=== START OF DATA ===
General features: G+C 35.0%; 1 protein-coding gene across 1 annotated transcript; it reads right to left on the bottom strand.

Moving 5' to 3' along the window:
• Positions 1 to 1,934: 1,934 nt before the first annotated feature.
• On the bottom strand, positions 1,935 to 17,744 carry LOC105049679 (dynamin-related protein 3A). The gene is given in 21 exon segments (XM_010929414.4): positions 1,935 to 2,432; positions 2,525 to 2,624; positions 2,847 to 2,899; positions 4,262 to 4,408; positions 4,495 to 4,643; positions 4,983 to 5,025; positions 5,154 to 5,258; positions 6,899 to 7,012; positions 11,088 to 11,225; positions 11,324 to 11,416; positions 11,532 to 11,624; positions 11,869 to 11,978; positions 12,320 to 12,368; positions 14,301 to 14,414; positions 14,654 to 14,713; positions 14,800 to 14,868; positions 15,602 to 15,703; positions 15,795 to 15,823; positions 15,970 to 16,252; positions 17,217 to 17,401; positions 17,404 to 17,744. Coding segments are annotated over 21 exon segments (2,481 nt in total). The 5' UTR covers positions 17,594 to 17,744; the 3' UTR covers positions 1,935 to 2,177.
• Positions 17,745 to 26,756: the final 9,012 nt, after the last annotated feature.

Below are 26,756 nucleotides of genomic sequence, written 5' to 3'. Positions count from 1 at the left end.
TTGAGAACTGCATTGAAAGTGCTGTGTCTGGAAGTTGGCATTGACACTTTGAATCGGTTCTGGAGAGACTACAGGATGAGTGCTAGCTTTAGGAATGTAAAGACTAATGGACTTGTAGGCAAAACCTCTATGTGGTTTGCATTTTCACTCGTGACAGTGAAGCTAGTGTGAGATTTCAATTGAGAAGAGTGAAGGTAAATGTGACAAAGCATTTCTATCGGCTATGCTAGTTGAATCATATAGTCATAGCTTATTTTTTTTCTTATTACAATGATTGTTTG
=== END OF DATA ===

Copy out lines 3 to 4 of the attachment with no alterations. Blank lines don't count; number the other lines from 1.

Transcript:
• Positions 1 to 1,934: 1,934 nt before the first annotated feature.
• On the bottom strand, positions 1,935 to 17,744 carry LOC105049679 (dynamin-related protein 3A). The gene is given in 21 exon segments (XM_010929414.4): positions 1,935 to 2,432; positions 2,525 to 2,624; positions 2,847 to 2,899; positions 4,262 to 4,408; positions 4,495 to 4,643; positions 4,983 to 5,025; positions 5,154 to 5,258; positions 6,899 to 7,012; positions 11,088 to 11,225; positions 11,324 to 11,416; positions 11,532 to 11,624; positions 11,869 to 11,978; positions 12,320 to 12,368; positions 14,301 to 14,414; positions 14,654 to 14,713; positions 14,800 to 14,868; positions 15,602 to 15,703; positions 15,795 to 15,823; positions 15,970 to 16,252; positions 17,217 to 17,401; positions 17,404 to 17,744. Coding segments are annotated over 21 exon segments (2,481 nt in total). The 5' UTR covers positions 17,594 to 17,744; the 3' UTR covers positions 1,935 to 2,177.